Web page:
CAS  PubMed  PubMed Central  Google Scholar 

  24. 24.

    Tifrea, D. F., Pal, S., Popot, J. L., Cocco, M. J. & de la Maza, L. M. Increased immunoaccessibility of MOMP epitopes in a vaccine formulated with amphipols may account for the very robust protection elicited against a vaginal challenge with Chlamydia muridarum. J. Immunol. 192, 5201–5213 (2014).

    CAS  PubMed  PubMed Central  Google Scholar 

  25. 25.

    Teng, A. et al. Proteomic identification of immunodominant chlamydial antigens in a mouse model. J. Proteom. 77, 176–186 (2012).

    CAS  Google Scholar 

  26. 26.

    Tifrea, D. F., Pal, S. & de la Maza, L. M. A recombinant Chlamydia trachomatis MOMP vaccine elicits cross-serogroup protection in mice against vaginal shedding and infertility. J. Infect. Dis. 221, 191–200 (2020).

    CAS  PubMed  Google Scholar 

  27. 27.

    Tifrea, D. F. et al. Amphipols stabilize the Chlamydia major outer membrane protein and enhance its protective ability as a vaccine. Vaccine 29, 4623–4631 (2011).

    CAS  PubMed  PubMed Central  Google Scholar 

  28. 28.

    Saka, H. A. et al. Chlamydia trachomatis Infection Leads to defined alterations to the lipid droplet proteome in epithelial cells. PloS ONE 10, e0124630 (2015).

    PubMed  PubMed Central  Google Scholar 

  29. 29.

    Pal, S. et al. Comparison of the nine polymorphic membrane proteins of Chlamydia trachomatis for their ability to induce protective immune responses in mice against a C. muridarum challenge. Vaccine 35, 2543–2549 (2017).

    CAS  PubMed  PubMed Central  Google Scholar 

  30. 30.

    Testa, J. S., Apcher, G. S., Comber, J. D. & Eisenlohr, L. C. Exosome-driven antigen transfer for MHC class II presentation facilitated by the receptor binding activity of influenza hemagglutinin. J. Immunol. 185, 6608–6616 (2010).

    CAS  PubMed  PubMed Central  Google Scholar 

  31. 31.

    Schorey, J. S., Cheng, Y., Singh, P. P. & Smith, V. L. Exosomes and other extracellular vesicles in host-pathogen interactions. EMBO Rep. 16, 24–43 (2015).

    CAS  PubMed  Google Scholar 

  32. 32.

    Meckes, D. G. Jr. & Raab-Traub, N. Microvesicles and viral infection. J. Virol. 85, 12844–12854 (2011).

    CAS  PubMed  PubMed Central  Google Scholar 

  33. 33.

    Martin-Jaular, L., Nakayasu, E. S., Ferrer, M., Almeida, I. C. & Del Portillo, H. A. Exosomes from Plasmodium yoelii-infected reticulocytes protect mice from lethal infections. PloS ONE 6, e26588 (2011).

    CAS  PubMed  PubMed Central  Google Scholar 

  34. 34.

    Kim, M. J. et al. Exosomes secreted by Toxoplasma gondii-Infected L6 cells: their effects on host cell proliferation and cell cycle changes. Korean J. Parasitol. 54, 147–154 (2016).

    CAS  PubMed  PubMed Central  Google Scholar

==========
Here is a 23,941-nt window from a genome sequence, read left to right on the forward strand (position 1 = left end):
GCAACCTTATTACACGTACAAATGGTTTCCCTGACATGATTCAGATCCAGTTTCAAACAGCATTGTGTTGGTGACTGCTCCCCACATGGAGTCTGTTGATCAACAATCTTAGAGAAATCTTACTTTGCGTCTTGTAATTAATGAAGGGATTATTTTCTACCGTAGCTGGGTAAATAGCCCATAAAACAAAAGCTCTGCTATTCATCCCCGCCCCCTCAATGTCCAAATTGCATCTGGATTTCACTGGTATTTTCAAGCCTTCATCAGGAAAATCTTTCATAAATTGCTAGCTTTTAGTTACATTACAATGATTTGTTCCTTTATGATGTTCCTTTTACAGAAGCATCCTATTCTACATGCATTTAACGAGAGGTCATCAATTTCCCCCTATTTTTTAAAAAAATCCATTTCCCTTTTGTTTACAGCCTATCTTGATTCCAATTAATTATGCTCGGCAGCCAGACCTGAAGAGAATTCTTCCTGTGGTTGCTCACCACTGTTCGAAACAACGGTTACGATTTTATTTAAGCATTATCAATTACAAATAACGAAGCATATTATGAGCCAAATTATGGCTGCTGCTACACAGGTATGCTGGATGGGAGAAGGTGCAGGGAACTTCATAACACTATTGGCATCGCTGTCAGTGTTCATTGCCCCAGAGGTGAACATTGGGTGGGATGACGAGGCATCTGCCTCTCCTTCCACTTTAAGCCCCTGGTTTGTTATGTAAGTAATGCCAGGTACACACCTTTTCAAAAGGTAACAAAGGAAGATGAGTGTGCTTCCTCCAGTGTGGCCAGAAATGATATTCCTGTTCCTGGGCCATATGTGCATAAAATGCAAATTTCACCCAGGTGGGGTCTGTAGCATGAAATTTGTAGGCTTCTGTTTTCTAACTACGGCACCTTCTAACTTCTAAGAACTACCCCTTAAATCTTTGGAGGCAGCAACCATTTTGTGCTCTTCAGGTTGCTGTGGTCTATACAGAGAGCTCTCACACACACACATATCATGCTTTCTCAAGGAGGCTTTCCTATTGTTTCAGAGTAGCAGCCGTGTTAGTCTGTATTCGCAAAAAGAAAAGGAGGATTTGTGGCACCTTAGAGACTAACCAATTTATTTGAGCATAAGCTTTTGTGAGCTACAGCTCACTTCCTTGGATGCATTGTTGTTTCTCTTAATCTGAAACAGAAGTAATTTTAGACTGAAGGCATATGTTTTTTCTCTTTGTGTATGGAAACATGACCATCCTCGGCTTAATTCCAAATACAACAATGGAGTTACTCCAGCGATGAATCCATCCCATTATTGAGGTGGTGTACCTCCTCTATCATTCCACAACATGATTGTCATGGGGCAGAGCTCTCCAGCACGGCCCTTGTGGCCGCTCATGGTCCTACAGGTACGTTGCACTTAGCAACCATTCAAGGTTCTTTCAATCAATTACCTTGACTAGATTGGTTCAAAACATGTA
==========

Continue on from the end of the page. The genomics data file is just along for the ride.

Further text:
35. 35.

    Pal, S., Peterson, E. M., Rappuoli, R., Ratti, G. & de la Maza, L. M. Immunization with the Chlamydia trachomatis major outer membrane protein, using adjuvants developed for human vaccines, can induce partial protection in a mouse model against a genital challenge. Vaccine 24, 766–775 (2006).

    CAS  PubMed  Google Scholar 

  36. 36.

    Schwab, A. et al. Extracellular vesicles from infected cells: potential for direct pathogenesis. Front. Microbiol. 6, 1132 (2015).

    PubMed  PubMed Central  Google Scholar 

  37. 37.

    Aline, F., Bout, D., Amigorena, S., Roingeard, P. & Dimier-Poisson, I. Toxoplasma gondii antigen-pulsed-dendritic cell-derived exosomes induce a protective immune response against T. gondii infection. Infect. Immun. 72, 4127–4137 (2004).

    CAS  PubMed  PubMed Central  Google Scholar 

  38. 38.

    Coakley, G. et al. Extracellular vesicles from a helminth parasite suppress macrophage activation and constitute an effective vaccine for protective Immunity. Cell Rep. 19, 1545–1557 (2017).

    CAS  PubMed  PubMed Central  Google Scholar 

  39. 39.

    Micoli, F. et al. Comparative immunogenicity and efficacy of equivalent outer membrane vesicle and glycoconjugate vaccines against nontyphoidal Salmonella. Proc. Natl Acad. Sci. USA 115, 10428–10433, https://doi.org/10.1073/pnas.1807655115 (2018).

    CAS  Article  PubMed  Google Scholar 

  40. 40.

    Acevedo, R. et al. Bacterial outer membrane vesicles and vaccine applications. Front Immunol. 5, 121 (2014).

    PubMed  PubMed Central  Google Scholar 

  41. 41.

    Coler, R. N. et al. Identification and characterization of novel recombinant vaccine antigens for immunization against genital Chlamydia trachomatis. FEMS Immunol. Med. Microbiol. 55, 258–270 (2009).

    CAS  PubMed  PubMed Central  Google Scholar 

  42. 42.

    Vasilevsky, S., Stojanov, M., Greub, G. & Baud, D. Chlamydial polymorphic membrane proteins: regulation, function and potential vaccine candidates. Virulence 7, 11–22 (2016).

    CAS  PubMed  Google Scholar 

  43. 43.

    Russell, R. et al. Chlamydia infection-derived exosomes possess immunomodulatory properties capable of stimulating dendritic cell maturation. J. Adv. Med. Med. Res. 25, 1–15 (2018).

    Google Scholar 

  44. 44.

    Frohlich, K. M. et al. Membrane vesicle production by Chlamydia trachomatis as an adaptive response. Front Cell Infect. Microbiol. 4, 73 (2014).

    PubMed  PubMed Central  Google Scholar 

  45. 45.

    Morrison, R. P. Chlamydial hsp60 and the immunopathogenesis of chlamydial disease. Semin Immunol. 3, 25–33 (1991).

    CAS  PubMed  Google Scholar 

  46. 46.

    Ratajczak, J., Wysoczynski, M., Hayek, F., Janowska-Wieczorek, A. & Ratajczak, M. Z. Membrane-derived microvesicles: important and underappreciated mediators of cell-to-cell communication. Leukemia 20, 1487–1495 (2006).

    CAS  PubMed  PubMed Central  Google Scholar 

  47. 47.

    Valadi, H. et al. Exosome-mediated transfer of mRNAs and microRNAs is a novel mechanism of genetic exchange between cells. Nat. Cell Biol. 9, 654–659 (2007).